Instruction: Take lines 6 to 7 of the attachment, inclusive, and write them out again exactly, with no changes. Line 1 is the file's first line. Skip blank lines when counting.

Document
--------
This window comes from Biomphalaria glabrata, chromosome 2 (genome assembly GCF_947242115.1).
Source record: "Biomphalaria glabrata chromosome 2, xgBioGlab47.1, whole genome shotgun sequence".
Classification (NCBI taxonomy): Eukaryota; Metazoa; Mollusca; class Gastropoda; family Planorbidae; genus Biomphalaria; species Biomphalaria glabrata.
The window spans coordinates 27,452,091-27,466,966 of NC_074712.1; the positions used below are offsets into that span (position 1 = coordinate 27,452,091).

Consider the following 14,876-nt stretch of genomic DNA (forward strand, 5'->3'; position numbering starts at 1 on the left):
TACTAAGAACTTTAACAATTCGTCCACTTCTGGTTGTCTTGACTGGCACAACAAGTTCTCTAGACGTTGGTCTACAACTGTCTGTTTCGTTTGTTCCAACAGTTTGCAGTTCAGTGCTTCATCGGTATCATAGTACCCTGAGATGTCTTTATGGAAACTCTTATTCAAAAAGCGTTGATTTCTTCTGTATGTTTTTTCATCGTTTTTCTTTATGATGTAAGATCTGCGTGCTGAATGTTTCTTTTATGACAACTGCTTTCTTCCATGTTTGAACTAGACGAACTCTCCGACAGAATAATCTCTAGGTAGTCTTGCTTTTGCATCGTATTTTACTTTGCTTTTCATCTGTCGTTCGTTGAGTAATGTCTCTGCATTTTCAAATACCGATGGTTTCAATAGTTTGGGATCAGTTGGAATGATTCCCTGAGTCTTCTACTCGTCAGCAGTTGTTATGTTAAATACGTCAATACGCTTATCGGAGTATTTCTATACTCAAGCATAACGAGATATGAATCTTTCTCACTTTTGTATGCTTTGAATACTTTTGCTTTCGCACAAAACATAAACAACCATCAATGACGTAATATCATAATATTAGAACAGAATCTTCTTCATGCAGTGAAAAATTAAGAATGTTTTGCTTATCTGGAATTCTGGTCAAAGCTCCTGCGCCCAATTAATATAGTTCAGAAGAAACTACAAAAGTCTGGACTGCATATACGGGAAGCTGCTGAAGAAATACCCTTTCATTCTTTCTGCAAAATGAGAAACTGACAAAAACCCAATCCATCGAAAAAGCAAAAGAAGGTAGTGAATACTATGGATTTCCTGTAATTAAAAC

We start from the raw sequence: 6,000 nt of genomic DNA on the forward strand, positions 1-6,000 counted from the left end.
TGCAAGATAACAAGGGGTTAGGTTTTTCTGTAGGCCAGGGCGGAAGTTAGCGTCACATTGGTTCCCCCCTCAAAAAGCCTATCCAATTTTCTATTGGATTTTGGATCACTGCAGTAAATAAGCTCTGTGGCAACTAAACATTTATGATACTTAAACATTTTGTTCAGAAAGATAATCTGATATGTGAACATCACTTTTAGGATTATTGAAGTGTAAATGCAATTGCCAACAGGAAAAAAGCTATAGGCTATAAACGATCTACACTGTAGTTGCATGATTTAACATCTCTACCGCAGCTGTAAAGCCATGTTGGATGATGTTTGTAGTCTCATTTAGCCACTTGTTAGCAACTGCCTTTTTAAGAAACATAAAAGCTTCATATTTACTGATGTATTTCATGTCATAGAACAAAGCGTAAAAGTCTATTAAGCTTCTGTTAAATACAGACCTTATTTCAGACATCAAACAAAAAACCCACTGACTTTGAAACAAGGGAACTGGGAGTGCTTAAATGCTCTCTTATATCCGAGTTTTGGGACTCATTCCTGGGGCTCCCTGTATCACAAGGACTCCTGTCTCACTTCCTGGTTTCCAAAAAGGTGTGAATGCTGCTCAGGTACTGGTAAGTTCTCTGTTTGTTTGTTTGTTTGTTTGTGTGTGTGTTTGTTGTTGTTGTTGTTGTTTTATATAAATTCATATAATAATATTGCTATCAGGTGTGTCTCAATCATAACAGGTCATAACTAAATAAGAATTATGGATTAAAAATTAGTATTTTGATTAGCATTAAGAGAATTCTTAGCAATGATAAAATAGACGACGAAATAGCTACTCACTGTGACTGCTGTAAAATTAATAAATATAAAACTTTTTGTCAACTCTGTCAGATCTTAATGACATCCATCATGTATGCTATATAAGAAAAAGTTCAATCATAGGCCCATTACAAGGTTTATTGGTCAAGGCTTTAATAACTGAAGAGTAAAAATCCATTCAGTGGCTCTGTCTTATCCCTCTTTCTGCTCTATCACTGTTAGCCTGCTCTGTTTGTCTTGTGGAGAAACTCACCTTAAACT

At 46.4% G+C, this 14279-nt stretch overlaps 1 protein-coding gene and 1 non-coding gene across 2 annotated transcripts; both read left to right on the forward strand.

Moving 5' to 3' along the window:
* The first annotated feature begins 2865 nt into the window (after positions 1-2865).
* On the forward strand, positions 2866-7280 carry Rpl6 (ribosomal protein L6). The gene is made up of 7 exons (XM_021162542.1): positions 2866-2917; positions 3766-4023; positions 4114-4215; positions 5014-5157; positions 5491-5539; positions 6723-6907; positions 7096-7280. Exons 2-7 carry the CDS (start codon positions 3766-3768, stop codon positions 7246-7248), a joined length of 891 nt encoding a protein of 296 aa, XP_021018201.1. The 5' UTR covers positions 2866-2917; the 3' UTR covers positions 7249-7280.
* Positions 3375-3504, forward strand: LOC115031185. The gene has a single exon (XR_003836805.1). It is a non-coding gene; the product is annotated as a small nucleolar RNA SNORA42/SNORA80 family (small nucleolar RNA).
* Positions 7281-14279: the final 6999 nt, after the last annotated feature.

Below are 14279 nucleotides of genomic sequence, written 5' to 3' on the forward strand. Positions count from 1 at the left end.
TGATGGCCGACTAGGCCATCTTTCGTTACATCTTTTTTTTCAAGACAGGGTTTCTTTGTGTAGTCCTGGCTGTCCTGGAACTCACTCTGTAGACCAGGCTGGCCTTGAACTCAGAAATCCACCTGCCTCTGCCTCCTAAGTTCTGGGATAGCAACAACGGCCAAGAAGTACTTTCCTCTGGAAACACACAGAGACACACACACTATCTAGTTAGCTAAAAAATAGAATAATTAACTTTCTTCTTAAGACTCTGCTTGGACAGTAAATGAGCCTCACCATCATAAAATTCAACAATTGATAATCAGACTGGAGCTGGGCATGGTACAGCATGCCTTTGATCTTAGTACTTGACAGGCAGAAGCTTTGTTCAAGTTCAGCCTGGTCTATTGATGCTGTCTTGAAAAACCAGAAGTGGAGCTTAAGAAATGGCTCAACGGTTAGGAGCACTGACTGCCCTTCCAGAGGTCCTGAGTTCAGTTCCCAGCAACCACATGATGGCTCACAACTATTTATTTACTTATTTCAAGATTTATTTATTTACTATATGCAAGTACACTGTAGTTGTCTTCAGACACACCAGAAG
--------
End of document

TACTAAGAACTTTAACAATTCGTCCACTTCTGGTTGTCTTGACTGGCACAACAAGTTCTCTAGACGTTGGTCTACAACTGTCTGTTTCGTTTGTTCCAACAGTTTGCAGTTCAGTGCTTCATCGGTATCATAGTACCCTGAGATGTCTTTATGGAAACTCTTATTCAAAAAGCGTTGATTTCTTCTGTATGTTTTTTCATCGTTTTTCTTTATGATGTAAGATCTGCGTGCTGAATGTTTCTTTTATGACAACTGCTTTCTTCCATGTTTGAACTAGACGAACTCTCCGACAGAATAATCTCTAGGTAGTCTTGCTTTTGCATCGTATTTTACTTTGCTTTTCATCTGTCGTTCGTTGAGTAATGTCTCTGCATTTTCAAATACCGATGGTTTCAATAGTTTGGGATCAGTTGGAATGATTCCCTGAGTCTTCTACTCGTCAGCAGTTGTTATGTTAAATACGTCAATACGCTTATCGGAGTATTTCTATACTCAAGCATAACGAGATATGAATCTTTCTCACTTTTGTATGCTTTGAATACTTTTGCTTTCGCACAAAACATAAACAACCATCAATGACGTAATATCATAATATTAGAACAGAATCTTCTTCATGCAGTGAAAAATTAAGAATGTTTTGCTTATCTGGAATTCTGGTCAAAGCTCCTGCGCCCAATTAATATAGTTCAGAAGAAACTACAAAAGTCTGGACTGCATATACGGGAAGCTGCTGAAGAAATACCCTTTCATTCTTTCTGCAAAATGAGAAACTGACAAAAACCCAATCCATCGAAAAAGCAAAAGAAGGTAGTGAATACTATGGATTTCCTGTAATTAAAAC

We start from the raw sequence: 6,000 nt of genomic DNA on the forward strand, positions 1-6,000 counted from the left end.